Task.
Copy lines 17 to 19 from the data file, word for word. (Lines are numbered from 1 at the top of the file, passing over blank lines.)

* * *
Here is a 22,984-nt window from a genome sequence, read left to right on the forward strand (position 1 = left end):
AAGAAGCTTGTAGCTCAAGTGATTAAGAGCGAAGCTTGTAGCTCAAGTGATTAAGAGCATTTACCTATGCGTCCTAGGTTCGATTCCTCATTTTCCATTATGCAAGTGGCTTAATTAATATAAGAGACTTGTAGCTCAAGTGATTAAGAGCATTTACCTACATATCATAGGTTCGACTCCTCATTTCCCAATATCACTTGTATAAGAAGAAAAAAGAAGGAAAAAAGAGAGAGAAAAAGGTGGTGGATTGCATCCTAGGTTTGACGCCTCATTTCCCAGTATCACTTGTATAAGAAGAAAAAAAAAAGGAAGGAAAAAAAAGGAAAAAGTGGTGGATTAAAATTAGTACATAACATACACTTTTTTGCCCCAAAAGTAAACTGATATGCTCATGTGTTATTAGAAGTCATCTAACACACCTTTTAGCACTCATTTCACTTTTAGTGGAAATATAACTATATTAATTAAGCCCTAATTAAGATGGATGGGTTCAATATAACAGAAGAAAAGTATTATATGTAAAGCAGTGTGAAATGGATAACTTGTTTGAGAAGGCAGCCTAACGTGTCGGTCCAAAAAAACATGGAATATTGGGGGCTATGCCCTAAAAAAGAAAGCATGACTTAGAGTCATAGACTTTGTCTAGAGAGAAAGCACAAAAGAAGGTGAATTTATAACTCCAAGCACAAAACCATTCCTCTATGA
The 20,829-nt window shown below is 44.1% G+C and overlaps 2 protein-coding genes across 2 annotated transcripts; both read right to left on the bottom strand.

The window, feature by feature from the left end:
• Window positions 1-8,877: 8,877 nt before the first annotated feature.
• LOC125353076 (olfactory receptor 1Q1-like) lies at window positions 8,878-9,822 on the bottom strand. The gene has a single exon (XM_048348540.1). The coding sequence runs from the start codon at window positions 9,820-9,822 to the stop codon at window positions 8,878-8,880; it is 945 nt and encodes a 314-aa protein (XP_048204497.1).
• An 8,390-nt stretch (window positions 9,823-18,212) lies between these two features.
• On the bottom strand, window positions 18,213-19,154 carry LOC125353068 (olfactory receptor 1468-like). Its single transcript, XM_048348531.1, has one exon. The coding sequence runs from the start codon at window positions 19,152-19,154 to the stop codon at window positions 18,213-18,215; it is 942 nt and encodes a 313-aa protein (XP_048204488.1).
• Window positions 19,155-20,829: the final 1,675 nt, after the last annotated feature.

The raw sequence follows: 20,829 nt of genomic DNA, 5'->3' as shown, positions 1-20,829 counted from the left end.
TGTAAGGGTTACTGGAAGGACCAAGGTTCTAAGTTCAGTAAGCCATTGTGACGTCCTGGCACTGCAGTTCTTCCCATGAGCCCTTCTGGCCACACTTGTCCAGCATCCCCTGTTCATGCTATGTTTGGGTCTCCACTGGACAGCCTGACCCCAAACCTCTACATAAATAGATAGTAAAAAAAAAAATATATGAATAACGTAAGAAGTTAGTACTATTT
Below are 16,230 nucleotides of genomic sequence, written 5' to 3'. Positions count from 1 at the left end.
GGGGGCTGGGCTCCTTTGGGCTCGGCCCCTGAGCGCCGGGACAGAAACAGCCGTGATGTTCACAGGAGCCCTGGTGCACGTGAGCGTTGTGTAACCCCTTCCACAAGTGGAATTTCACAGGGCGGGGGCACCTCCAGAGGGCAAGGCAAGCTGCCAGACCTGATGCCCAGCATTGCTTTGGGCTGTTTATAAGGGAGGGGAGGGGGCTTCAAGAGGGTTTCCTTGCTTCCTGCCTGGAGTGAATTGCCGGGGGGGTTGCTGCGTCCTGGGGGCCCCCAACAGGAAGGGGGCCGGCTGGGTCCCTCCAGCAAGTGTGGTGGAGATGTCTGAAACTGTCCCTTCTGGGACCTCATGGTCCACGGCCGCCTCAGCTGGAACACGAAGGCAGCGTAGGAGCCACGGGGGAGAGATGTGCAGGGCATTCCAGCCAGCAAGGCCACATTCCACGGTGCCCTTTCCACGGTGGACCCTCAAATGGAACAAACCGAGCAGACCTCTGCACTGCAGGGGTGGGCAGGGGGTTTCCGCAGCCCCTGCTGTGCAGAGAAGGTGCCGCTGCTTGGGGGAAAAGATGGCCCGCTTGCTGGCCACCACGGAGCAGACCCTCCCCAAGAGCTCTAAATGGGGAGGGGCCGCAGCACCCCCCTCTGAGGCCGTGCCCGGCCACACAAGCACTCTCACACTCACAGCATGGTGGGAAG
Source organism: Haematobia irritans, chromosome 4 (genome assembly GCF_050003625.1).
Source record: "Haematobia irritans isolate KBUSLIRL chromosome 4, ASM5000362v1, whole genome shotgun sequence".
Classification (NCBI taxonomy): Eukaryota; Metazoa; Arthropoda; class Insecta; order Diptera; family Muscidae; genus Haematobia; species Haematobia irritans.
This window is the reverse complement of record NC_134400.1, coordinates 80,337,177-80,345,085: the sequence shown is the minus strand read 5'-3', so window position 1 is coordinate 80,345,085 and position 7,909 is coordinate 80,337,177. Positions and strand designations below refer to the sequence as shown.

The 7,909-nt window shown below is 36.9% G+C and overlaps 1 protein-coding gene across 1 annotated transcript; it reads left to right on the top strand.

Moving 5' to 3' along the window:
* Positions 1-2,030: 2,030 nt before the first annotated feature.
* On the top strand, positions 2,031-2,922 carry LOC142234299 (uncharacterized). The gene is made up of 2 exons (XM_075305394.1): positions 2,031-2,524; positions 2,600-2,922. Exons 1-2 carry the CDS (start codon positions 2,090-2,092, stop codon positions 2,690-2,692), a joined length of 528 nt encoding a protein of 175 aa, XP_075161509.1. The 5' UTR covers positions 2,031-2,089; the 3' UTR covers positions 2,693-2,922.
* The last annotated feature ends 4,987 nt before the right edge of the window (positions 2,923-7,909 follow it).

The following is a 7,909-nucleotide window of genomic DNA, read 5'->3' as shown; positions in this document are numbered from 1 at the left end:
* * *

This window is the reverse complement of record NC_134400.1, coordinates 80,337,177-80,345,085: the sequence shown is the minus strand read 5'-3', so window position 1 is coordinate 80,345,085 and position 7,909 is coordinate 80,337,177. Positions and strand designations below refer to the sequence as shown.

The 7,909-nt window shown below is 36.9% G+C and overlaps 1 protein-coding gene across 1 annotated transcript; it reads left to right on the top strand.

Moving 5' to 3' along the window: